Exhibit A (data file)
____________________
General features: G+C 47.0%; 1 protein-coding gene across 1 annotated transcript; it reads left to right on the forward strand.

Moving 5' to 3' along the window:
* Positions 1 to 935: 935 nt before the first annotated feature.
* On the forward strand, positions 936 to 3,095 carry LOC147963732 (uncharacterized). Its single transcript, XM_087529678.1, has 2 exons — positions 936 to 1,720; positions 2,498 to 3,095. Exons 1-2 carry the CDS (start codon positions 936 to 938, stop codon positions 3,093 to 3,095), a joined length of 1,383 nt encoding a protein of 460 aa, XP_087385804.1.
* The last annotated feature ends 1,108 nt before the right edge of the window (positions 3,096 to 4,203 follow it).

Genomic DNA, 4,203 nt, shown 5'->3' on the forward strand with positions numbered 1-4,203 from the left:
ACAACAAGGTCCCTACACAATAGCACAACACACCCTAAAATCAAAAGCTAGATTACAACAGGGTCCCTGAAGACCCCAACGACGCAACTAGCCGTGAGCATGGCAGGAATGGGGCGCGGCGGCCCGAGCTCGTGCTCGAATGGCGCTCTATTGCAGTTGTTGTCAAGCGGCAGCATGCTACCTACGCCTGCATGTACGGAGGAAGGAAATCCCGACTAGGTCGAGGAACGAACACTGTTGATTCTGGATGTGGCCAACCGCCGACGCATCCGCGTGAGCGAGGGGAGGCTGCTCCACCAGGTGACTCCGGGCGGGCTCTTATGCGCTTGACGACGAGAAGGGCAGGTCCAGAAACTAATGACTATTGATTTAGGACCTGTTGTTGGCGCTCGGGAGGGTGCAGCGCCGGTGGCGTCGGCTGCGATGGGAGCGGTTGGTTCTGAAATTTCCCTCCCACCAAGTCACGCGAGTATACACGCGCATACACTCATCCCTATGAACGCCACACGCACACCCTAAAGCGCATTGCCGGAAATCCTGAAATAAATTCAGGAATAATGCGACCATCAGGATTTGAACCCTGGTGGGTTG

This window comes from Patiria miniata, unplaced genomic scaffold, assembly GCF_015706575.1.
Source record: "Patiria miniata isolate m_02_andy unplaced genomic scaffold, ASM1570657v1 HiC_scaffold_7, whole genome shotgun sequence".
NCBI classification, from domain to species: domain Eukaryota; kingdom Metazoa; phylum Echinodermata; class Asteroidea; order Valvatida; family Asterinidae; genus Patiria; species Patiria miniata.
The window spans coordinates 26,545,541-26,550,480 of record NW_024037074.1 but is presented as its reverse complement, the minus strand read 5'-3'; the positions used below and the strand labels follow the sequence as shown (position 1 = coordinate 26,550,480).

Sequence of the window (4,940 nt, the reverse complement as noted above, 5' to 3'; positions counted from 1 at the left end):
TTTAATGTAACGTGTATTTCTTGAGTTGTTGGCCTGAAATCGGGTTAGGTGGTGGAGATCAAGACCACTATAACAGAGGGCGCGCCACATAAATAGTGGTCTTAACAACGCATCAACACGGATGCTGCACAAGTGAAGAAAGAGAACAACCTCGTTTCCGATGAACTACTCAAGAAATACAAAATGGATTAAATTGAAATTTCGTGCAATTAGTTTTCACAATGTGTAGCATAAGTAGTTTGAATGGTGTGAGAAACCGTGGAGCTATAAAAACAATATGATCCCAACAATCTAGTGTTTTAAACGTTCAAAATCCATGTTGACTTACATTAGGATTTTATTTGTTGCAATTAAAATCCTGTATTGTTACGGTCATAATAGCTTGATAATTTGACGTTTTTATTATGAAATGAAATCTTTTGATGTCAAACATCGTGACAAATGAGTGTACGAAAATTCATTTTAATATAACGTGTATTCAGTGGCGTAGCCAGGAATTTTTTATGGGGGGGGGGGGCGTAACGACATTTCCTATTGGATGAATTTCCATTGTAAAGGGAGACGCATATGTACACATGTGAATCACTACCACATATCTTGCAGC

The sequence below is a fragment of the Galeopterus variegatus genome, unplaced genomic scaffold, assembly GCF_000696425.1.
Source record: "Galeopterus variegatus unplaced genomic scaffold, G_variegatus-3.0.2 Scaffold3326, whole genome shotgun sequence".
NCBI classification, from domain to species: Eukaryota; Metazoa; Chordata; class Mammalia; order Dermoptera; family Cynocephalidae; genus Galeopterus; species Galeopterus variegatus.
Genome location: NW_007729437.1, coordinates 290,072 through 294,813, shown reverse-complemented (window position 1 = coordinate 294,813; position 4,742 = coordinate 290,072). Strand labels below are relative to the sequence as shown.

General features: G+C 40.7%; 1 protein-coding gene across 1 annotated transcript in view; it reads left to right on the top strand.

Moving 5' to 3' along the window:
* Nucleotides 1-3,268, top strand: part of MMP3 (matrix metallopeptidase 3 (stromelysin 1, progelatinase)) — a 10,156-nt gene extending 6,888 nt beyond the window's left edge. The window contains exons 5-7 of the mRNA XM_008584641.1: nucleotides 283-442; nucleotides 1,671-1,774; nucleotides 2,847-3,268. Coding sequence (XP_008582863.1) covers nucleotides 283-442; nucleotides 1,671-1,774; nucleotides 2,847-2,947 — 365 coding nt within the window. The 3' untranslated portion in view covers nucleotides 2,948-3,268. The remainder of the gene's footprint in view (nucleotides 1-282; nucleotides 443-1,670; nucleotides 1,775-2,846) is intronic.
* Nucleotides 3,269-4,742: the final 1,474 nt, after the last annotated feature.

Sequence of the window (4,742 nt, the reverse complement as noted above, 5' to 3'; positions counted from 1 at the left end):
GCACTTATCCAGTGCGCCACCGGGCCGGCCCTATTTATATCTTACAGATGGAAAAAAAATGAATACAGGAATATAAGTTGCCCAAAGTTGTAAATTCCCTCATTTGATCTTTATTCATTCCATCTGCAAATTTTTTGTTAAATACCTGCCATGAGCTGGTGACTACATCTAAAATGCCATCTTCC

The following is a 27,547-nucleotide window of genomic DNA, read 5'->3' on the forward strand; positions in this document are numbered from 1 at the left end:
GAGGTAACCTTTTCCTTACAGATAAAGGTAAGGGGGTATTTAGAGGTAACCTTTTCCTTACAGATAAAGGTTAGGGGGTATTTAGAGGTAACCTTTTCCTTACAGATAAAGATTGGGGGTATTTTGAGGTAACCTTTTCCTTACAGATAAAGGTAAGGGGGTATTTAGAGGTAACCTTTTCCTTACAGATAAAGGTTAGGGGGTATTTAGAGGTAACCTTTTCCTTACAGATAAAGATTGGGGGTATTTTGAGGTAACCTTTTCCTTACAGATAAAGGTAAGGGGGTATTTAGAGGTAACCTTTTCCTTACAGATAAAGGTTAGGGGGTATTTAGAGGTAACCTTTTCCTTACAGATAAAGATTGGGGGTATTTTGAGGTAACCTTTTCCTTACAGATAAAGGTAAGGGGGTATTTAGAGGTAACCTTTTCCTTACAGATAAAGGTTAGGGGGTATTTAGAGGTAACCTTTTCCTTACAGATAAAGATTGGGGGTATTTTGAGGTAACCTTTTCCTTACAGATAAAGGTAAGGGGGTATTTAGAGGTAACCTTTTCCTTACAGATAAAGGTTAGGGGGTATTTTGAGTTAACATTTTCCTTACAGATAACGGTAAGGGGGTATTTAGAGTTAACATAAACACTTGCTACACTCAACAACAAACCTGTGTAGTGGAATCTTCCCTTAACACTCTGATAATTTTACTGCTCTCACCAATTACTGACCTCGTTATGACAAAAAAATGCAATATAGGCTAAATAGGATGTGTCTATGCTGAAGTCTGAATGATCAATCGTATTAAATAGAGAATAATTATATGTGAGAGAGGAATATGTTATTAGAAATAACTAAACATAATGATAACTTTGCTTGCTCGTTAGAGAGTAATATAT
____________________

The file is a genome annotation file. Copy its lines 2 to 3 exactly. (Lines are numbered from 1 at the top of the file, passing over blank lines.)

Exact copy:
Moving 5' to 3' along the window:
* Positions 1 to 935: 935 nt before the first annotated feature.